Wednesday, November 21, 2007

Review: Morbid Curiosity by Mike Dubisch

You may not know it, but if you've ever picked up a horror or sci-fi magazine in the last twenty years, chances are you've seen the artwork of Mike Dubisch. Throw in all the Illustrations for book covers and graphic novels he's created and Dubisch lines up as one of the more unique artists in the field. His new book Morbid Curiosity collects the best of his black and white illustration work.


One of the great things about a book like this is you get a real sense for how an artist evolves over time. The book opens with The End of History, a contest winner that appeared in Asimov's back in 1986. It's a great starter image for the book, showing immediately that he possessed a high level of talent and a keen eye for dramatic illustration. While it shows the strong influence of his predescessors---Wrightson, Corben, Frazetta, and more---it has hints of a vision all his own.

the end of history

The End of History

The work become more distinctive as the book moves on. Bode Turtle Soldier is a strange humanization of a simple animal blended into something more.It doesn't take long for the work to give a stronger sense of his own personality. Mad Scientist---with a long neck and, heavy head, and maniacal smile---shows a twisted caricature of man. It's done so well that you don't even need the title to know what the crazy portrait represents.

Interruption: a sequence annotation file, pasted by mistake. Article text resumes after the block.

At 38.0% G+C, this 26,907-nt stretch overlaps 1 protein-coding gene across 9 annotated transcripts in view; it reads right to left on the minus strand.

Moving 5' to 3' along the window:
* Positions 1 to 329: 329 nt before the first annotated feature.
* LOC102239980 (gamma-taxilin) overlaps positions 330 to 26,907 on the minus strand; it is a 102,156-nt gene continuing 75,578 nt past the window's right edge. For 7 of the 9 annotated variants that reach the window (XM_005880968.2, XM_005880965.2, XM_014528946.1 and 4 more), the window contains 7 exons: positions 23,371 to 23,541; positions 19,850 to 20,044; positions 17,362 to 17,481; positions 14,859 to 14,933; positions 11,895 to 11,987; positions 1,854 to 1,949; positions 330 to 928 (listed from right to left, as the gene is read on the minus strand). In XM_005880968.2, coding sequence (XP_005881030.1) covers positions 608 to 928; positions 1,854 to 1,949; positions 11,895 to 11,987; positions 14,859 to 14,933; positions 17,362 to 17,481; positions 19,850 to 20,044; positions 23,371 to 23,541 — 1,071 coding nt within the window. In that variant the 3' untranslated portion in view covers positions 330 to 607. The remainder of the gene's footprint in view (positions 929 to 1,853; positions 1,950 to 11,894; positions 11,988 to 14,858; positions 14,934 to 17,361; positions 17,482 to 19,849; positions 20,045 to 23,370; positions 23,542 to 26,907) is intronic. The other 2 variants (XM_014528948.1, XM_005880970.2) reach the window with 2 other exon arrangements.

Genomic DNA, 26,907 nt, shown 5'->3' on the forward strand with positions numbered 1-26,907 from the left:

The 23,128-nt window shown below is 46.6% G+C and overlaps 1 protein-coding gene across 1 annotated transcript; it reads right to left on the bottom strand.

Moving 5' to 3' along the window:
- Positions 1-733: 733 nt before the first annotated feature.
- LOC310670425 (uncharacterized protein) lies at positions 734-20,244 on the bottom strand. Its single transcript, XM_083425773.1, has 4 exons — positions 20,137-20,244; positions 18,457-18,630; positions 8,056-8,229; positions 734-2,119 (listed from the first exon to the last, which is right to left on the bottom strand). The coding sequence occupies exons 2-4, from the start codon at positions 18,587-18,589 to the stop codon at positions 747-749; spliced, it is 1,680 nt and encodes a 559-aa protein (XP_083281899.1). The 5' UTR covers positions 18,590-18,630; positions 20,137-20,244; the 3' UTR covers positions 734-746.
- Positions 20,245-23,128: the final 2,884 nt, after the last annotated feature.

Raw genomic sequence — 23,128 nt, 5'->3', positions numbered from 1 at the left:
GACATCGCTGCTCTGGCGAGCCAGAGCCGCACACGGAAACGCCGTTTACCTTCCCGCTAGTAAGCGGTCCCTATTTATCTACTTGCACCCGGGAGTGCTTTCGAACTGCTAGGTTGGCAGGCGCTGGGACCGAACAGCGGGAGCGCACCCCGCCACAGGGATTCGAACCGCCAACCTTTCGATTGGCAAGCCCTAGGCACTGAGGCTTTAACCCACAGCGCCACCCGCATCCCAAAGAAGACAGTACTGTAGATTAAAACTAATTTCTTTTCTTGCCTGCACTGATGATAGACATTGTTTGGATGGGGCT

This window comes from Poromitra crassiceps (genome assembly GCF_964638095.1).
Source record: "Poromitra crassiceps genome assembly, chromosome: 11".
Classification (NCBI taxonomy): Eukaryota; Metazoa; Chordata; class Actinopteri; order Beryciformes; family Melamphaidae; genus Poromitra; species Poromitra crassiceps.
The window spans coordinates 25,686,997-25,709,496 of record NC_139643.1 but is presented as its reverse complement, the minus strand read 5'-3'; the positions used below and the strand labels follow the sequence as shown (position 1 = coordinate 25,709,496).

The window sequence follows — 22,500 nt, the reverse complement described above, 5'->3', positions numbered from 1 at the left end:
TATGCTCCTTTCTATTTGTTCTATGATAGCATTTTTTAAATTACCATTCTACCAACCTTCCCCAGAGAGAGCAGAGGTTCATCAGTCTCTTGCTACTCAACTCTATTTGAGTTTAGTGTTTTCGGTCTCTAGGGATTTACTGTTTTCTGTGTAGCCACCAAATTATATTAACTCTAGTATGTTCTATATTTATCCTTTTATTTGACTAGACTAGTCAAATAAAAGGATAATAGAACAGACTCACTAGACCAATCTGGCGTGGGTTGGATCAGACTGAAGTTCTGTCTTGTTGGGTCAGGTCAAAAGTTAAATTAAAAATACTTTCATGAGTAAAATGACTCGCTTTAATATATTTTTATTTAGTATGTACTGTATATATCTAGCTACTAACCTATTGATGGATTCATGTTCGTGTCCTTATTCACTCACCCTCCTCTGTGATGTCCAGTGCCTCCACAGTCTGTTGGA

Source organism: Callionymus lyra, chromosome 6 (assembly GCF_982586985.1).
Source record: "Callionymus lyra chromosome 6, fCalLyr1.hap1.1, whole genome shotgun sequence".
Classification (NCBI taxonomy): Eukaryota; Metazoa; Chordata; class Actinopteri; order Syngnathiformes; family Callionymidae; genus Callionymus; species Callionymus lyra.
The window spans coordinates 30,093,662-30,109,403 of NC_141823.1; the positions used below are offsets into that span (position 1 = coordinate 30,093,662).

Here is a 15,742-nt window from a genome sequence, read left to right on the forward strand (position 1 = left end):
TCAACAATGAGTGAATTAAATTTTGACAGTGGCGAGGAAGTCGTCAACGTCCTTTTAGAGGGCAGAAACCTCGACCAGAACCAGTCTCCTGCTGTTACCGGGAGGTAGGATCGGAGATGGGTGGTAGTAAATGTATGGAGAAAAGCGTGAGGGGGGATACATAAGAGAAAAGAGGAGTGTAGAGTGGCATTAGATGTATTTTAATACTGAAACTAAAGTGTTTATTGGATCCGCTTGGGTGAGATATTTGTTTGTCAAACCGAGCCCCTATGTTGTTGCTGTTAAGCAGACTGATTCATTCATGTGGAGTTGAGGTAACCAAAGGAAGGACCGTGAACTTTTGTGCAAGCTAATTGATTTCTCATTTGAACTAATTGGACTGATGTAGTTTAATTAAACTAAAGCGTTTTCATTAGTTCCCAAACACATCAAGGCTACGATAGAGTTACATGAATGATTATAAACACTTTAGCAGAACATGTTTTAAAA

bode turtle soldier

Bode Turtle Soldier

mad scientist

Mad Scientist

The book continues with page after fantastic page of strange biomorphic images, terrifying monsters, sexy aliens, and other playfully dark twistings of form. overall we see a strong sense of line, a vivid imagination, and a love of experimentation. The illustrations take on a narrative quality, each one moving beyond the confines of simple illustration and transforming into a snapshot of the surreal imaginings inside Dubisch's mind.

the survivalist

The Survivalist

The images here in my review have been cropped and edited slightly to fit the narrow confines of the blog format. If you like what you see here, you'll find higher quality images on his website and, of course, in his book. Later this week I'll be reviewing Wierdling, a graphic novel Dubisch both wrote and drew.


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